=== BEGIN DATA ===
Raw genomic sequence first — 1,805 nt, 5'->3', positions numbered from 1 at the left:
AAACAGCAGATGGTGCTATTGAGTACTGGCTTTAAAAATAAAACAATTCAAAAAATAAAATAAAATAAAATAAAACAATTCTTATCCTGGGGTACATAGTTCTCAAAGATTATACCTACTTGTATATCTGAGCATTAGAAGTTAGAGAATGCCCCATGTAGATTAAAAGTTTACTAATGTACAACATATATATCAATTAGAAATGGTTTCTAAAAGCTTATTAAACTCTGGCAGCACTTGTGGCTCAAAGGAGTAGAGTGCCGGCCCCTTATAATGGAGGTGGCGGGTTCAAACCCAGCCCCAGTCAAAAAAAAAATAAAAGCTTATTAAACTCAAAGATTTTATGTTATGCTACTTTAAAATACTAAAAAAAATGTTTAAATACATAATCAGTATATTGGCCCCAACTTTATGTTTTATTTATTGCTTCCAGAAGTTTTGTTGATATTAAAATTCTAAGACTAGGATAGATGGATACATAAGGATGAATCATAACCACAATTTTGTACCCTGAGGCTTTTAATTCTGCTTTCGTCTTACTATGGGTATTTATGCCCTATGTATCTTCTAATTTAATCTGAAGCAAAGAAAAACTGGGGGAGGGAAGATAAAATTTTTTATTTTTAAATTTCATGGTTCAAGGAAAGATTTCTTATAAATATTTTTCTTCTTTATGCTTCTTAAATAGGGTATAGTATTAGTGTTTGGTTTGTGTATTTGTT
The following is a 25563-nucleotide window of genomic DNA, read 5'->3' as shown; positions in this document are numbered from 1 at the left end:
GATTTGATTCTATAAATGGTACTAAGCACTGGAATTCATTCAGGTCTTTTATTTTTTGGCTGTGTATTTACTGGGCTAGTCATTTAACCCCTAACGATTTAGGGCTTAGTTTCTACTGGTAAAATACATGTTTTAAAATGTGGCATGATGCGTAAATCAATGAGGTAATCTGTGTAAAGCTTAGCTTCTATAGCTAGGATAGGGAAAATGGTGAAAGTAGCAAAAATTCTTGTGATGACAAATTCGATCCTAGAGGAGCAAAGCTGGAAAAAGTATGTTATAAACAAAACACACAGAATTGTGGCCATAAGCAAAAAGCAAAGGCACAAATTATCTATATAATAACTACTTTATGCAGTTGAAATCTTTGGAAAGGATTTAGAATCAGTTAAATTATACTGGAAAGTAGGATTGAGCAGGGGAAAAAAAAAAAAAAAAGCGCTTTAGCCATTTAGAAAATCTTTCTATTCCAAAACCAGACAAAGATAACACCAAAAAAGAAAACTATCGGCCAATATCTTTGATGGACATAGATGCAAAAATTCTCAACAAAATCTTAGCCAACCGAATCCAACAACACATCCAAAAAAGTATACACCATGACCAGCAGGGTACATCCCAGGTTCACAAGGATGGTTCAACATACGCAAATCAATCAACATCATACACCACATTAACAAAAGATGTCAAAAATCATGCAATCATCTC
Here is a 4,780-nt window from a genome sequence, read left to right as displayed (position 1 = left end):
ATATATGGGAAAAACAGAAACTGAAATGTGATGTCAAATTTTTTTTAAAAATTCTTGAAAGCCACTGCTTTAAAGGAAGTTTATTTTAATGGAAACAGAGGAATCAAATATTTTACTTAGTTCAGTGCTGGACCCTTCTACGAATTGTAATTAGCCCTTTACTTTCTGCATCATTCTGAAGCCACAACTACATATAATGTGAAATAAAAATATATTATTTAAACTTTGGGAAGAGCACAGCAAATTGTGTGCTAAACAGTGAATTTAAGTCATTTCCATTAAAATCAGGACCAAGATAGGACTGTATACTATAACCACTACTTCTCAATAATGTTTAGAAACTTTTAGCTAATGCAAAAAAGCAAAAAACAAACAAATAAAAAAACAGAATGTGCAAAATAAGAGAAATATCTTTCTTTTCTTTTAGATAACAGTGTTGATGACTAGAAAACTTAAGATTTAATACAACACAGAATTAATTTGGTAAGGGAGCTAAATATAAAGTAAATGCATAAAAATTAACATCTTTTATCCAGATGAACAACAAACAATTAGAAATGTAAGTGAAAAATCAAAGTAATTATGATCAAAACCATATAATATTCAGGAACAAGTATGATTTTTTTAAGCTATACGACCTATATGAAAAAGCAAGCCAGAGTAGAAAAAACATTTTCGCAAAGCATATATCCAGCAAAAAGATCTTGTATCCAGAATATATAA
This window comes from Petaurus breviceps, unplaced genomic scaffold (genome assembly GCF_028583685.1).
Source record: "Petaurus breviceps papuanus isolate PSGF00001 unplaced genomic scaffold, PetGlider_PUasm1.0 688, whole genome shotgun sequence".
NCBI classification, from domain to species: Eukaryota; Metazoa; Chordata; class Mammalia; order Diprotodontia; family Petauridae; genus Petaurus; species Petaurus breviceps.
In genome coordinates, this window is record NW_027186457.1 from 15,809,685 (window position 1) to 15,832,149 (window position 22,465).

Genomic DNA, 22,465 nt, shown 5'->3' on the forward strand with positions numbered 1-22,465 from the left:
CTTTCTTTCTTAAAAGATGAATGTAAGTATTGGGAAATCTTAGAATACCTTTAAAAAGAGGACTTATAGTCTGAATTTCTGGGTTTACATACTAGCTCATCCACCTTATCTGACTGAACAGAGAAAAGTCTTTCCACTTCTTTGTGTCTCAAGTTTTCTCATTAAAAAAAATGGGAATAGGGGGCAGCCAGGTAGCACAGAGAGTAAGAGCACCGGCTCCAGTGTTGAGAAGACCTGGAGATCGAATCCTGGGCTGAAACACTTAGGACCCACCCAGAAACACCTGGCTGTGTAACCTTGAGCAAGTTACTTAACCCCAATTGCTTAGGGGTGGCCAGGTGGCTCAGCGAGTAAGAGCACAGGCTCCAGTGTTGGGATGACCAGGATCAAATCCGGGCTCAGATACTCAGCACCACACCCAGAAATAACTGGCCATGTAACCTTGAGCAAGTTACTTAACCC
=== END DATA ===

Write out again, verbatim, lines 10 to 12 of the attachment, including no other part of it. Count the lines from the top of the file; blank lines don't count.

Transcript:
In genome coordinates, this window is record NW_027186457.1 from 15,809,685 (window position 1) to 15,832,149 (window position 22,465).

Genomic DNA, 22,465 nt, shown 5'->3' on the forward strand with positions numbered 1-22,465 from the left:
CTTTCTTTCTTAAAAGATGAATGTAAGTATTGGGAAATCTTAGAATACCTTTAAAAAGAGGACTTATAGTCTGAATTTCTGGGTTTACATACTAGCTCATCCACCTTATCTGACTGAACAGAGAAAAGTCTTTCCACTTCTTTGTGTCTCAAGTTTTCTCATTAAAAAAAATGGGAATAGGGGGCAGCCAGGTAGCACAGAGAGTAAGAGCACCGGCTCCAGTGTTGAGAAGACCTGGAGATCGAATCCTGGGCTGAAACACTTAGGACCCACCCAGAAACACCTGGCTGTGTAACCTTGAGCAAGTTACTTAACCCCAATTGCTTAGGGGTGGCCAGGTGGCTCAGCGAGTAAGAGCACAGGCTCCAGTGTTGGGATGACCAGGATCAAATCCGGGCTCAGATACTCAGCACCACACCCAGAAATAACTGGCCATGTAACCTTGAGCAAGTTACTTAACCC